Teen substance abuse in Canada is on the rise. According to Statistics Canada, 60% of illicit drug users in Canada are between 15 and 24 and that’s one of the many teen drug abuse facts.
[Updated April 15, 2016]: We published an infographic talking about the drugs in Canada. Take a look.
Popular illicit drugs in Canada include: Marijuana, Ketamine, LSD, Cocaine, Bath salts, Methamphetamine, GHB, Ecstasy and Alcohol.
Of course, teens who abuse drugs are more likely to develop health problems such as:
• Short term memory loss
• Decreased appetite
• Panic attacks
• Psychomotor retardation
• Cardiovascular disease
• Liver damage
Some experiment with illegal drugs for a short period. Others use them regularly and ultimately become addicted to drugs. With the help of our drug rehab program in Toronto, we have freed plenty of teens.
The problem is not limited to kids who go to public schools. John Westland, a social worker at the Sick Kids Hospital in Toronto, says that he has interacted with teen addicts who go to private and religious schools.
Some teens take drugs to demonstrate their independence. Once again, this affects kids across all social levels. Kids from well-to-do families or poor families could dabble in drugs to demonstrate their independence. However, teens from families where one or both parents use drugs are at a greater risk of becoming addicts in the future. Teens could also use drugs as a form of escapism, to cope with stress or boredom.
In June 2015, the Canadian Centre for Substance Abuse, an advisory council in Canada mandated to provide research on the harm of drugs and other addictive substances published a report [PDF Link] about the adverse effects of gateway drugs like Cannabis. Particularly stating these effects during adolescence to be problems in focusing attention and information processing, motor co-ordination difficulties, psychotic symptoms as well as other mental health issues.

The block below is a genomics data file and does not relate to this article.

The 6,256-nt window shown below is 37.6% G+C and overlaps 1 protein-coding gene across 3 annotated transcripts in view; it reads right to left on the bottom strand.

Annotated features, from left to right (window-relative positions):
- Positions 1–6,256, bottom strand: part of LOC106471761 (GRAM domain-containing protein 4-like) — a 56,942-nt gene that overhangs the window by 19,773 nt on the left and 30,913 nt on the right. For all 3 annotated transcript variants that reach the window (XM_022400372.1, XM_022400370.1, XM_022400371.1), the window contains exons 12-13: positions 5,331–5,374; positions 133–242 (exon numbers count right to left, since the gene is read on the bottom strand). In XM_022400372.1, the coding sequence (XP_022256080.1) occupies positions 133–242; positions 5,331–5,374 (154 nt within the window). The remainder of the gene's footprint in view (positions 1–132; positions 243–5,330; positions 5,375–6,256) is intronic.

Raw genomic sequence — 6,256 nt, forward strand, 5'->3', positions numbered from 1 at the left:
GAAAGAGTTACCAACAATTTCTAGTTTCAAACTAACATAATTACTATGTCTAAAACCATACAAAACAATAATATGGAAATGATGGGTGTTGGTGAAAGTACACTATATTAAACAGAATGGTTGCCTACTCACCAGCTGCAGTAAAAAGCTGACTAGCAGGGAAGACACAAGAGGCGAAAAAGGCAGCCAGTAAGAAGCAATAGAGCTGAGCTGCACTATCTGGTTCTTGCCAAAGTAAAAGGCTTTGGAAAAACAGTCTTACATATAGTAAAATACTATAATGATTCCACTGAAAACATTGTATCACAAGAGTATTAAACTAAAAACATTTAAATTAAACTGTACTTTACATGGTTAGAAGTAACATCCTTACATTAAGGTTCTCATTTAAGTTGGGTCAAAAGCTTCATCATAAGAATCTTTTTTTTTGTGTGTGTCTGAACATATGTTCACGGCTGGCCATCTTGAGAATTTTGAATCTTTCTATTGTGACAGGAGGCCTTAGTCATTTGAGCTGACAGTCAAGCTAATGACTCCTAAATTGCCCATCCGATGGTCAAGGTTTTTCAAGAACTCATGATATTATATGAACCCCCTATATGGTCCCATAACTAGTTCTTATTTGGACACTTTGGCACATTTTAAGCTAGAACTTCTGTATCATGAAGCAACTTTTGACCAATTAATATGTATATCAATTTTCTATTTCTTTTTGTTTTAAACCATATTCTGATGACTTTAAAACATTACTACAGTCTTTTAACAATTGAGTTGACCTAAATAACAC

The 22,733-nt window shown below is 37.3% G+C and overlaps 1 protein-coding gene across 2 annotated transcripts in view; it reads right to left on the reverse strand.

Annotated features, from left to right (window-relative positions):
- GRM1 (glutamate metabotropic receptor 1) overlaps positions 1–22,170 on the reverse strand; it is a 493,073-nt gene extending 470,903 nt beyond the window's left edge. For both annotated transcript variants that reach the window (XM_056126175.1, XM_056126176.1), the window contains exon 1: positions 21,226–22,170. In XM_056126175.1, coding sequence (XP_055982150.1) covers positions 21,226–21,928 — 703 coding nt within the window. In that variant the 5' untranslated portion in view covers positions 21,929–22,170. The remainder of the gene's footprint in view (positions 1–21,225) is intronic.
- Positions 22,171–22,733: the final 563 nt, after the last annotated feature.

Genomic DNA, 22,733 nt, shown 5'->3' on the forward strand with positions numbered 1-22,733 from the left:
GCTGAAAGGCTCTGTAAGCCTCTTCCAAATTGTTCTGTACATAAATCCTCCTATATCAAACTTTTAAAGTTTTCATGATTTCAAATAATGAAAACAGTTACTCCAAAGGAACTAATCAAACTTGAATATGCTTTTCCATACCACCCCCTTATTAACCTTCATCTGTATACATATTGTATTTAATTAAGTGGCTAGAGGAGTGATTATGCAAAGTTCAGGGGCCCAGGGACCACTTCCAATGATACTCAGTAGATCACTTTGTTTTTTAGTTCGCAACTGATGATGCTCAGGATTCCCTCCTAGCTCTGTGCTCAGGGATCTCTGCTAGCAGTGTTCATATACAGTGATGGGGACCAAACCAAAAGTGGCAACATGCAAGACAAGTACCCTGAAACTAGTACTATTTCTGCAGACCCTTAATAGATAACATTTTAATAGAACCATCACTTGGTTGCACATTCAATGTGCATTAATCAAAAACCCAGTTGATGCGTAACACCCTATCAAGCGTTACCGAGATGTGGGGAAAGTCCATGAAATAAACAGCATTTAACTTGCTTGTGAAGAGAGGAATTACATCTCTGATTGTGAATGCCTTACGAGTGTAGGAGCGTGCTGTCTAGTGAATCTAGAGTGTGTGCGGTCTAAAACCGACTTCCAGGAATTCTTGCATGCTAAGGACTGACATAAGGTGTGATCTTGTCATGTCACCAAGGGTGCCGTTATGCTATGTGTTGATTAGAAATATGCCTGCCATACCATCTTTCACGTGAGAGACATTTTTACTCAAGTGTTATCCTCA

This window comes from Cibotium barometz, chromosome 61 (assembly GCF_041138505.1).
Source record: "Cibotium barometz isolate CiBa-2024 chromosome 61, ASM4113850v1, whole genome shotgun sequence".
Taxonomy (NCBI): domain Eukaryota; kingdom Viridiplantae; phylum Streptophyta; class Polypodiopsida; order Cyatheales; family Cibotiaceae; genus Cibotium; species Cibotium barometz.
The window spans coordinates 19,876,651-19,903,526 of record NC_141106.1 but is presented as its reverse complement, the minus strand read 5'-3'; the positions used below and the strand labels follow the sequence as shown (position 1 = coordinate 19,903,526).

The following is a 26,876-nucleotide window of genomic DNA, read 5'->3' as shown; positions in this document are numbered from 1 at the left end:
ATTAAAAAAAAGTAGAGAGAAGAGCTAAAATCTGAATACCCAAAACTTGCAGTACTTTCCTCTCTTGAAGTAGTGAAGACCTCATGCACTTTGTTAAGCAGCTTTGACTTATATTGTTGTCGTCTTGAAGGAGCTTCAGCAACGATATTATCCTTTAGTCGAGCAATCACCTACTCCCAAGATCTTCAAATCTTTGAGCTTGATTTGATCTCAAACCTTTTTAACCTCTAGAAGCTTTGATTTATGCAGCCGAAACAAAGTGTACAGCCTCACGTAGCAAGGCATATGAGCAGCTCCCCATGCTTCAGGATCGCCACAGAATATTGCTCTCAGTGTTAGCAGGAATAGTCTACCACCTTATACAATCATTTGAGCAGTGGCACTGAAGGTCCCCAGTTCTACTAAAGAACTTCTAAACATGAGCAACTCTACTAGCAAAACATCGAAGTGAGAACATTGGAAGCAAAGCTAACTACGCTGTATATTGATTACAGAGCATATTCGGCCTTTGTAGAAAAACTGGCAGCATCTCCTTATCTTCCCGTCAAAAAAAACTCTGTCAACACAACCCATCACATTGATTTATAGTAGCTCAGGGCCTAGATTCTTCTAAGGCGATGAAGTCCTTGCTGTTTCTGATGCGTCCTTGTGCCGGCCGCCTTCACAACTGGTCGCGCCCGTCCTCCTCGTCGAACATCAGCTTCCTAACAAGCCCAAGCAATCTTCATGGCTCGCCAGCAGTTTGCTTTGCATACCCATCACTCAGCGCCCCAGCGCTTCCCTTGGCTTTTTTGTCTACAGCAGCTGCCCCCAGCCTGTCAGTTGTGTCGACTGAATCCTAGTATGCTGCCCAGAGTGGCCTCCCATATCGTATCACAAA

Treating or controlling teen substance abuse is quite expensive. Figures from the Health Officer’s Council of BC show that for every $5 spent on teen drug rehabilitation, $95 goes towards incarceration expenses. In addition, substance abuse costs the healthcare system $8 billion every year.
Drug abuse is a leading cause of premature deaths. The Government of Saskatchewan’s Department of Health found that young people who use illegal drugs are 11 times more likely to commit suicide or overdose. Another study carried out at the University of Toronto found that 54% of female drug addicts are likely to die prematurely.
Young people involved in drugs are likely to drop out of school. Science Daily found that youth in 12th grade who use marijuana, alcohol, and other illegal drugs are likely to drop out of school. Moreover, these dropouts tend to become heavy users of illicit drugs compared to their peers in school.
Science Daily also found that drug use among dropouts was 31.4% higher than teens who continue studying (18.2%).